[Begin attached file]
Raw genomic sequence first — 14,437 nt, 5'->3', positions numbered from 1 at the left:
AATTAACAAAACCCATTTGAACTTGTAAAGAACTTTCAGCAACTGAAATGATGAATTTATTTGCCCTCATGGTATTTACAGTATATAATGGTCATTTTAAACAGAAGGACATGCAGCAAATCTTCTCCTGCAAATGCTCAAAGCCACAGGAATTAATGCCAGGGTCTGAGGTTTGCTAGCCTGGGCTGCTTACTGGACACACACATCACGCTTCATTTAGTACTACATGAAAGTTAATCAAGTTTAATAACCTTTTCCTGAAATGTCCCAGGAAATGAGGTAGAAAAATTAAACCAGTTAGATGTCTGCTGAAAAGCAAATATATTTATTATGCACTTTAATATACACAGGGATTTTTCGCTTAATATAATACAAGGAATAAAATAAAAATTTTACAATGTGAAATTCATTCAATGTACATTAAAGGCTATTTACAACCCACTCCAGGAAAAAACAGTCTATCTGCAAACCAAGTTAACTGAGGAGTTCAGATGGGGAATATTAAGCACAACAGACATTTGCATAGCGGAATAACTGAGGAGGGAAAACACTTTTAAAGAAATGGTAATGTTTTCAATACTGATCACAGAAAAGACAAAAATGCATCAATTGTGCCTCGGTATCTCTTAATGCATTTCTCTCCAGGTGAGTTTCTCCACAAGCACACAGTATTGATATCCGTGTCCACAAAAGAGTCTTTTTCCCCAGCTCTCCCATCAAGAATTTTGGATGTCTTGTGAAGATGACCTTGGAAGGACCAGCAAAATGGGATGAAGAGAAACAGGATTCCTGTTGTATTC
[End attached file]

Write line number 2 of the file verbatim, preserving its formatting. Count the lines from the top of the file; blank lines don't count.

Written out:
AATTAACAAAACCCATTTGAACTTGTAAAGAACTTTCAGCAACTGAAATGATGAATTTATTTGCCCTCATGGTATTTACAGTATATAATGGTCATTTTAAACAGAAGGACATGCAGCAAATCTTCTCCTGCAAATGCTCAAAGCCACAGGAATTAATGCCAGGGTCTGAGGTTTGCTAGCCTGGGCTGCTTACTGGACACACACATCACGCTTCATTTAGTACTACATGAAAGTTAATCAAGTTTAATAACCTTTTCCTGAAATGTCCCAGGAAATGAGGTAGAAAAATTAAACCAGTTAGATGTCTGCTGAAAAGCAAATATATTTATTATGCACTTTAATATACACAGGGATTTTTCGCTTAATATAATACAAGGAATAAAATAAAAATTTTACAATGTGAAATTCATTCAATGTACATTAAAGGCTATTTACAACCCACTCCAGGAAAAAACAGTCTATCTGCAAACCAAGTTAACTGAGGAGTTCAGATGGGGAATATTAAGCACAACAGACATTTGCATAGCGGAATAACTGAGGAGGGAAAACACTTTTAAAGAAATGGTAATGTTTTCAATACTGATCACAGAAAAGACAAAAATGCATCAATTGTGCCTCGGTATCTCTTAATGCATTTCTCTCCAGGTGAGTTTCTCCACAAGCACACAGTATTGATATCCGTGTCCACAAAAGAGTCTTTTTCCCCAGCTCTCCCATCAAGAATTTTGGATGTCTTGTGAAGATGACCTTGGAAGGACCAGCAAAATGGGATGAAGAGAAACAGGATTCCTGTTGTATTC